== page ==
US officials, ethanol advocates denounce EU tariff decision

20 February 2013 21:25  [Source: ICIS news]

HOUSTON (ICIS)--Two renewable fuels trade groups on Wednesday blasted a decision this week by the EU to place a 9.5% tariff on imports of US ethanol, calling it “blatant protectionism at its worst”.

The European Commission sought the duties amid accusations that US ethanol producers are dumping their product into the EU market.

The imposed five-year duty is €62.30/tonne ($82.75/tonne) of ethanol imported from the US.

It comes after the EU said their investigation found that European biofuel manufacturers suffered “material injury” from US ethanol being dumped into their markets in 2010-2011.

US trade officials and trade representatives dispute the EU’s findings and resulting action.

“The tariff is outrageous and based on absolutely no facts or evidence of harm,” the Renewable Fuels Association (RFA) and Growth Energy said in a joint statement.

An official with the US trade representative’s office expressed disappointment with the EU’s decision.

“We continue to have serious concerns about a number of procedural and methodological irregularities that took place during the final stages of the investigation,” the trade official said.

The imposed tariff comes amid talk of a proposed free-trade agreement between the US and EU, which President Barack Obama touched on in his state of the union speech earlier this month.

Whether through those negotiations or through other legal means, the RFA and Growth Energy say they intend to fight the tariff.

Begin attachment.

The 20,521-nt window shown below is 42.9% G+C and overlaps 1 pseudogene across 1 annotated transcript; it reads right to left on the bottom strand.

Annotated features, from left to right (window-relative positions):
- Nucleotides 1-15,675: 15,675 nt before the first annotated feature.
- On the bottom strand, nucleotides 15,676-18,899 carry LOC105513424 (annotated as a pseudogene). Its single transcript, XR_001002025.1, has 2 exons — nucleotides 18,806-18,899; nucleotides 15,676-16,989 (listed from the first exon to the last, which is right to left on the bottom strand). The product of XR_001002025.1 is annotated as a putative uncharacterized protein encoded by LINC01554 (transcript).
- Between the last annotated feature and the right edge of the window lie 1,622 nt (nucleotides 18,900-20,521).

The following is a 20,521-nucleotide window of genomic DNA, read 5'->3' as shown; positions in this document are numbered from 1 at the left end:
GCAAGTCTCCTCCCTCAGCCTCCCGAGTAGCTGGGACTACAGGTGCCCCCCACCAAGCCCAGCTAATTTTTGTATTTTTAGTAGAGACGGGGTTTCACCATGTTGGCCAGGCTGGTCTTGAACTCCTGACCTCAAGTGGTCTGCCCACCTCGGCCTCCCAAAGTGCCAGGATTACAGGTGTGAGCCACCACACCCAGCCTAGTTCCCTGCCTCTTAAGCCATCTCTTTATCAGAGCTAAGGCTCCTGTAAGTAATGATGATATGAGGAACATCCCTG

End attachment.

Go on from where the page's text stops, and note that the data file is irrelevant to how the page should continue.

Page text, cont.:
“Because of the unprecedented action taken by the EU, we are contemplating all avenues to overturn the recent unfounded decision,” said Tom Buis, CEO of Growth Energy. “We expect this overtly protectionist action to be front and centre in any US-EU trade discussions.”

In December, sources expressed concern to ICIS about the possible duties, saying US material has not been subject to a subsidy since the end of 2011.

“It’s a trade war on the US,” one source said. “Ethanol and corn are very important for the US. The whole investigation is bogus and has been carried out on fragile ground.”

The US is the world’s largest ethanol exporter, for whom the European market has been a key export destination.

The introduction of penalties on US product is encouraging news for European ethanol producers. Also, the opportunities to bring product from the US to Europe would become limited, and sources expect that the European market will import fuel ethanol from Brazil.

($1 = €0.75)

Additional reporting by Sarah Trinder

By: Jeremy Pafford
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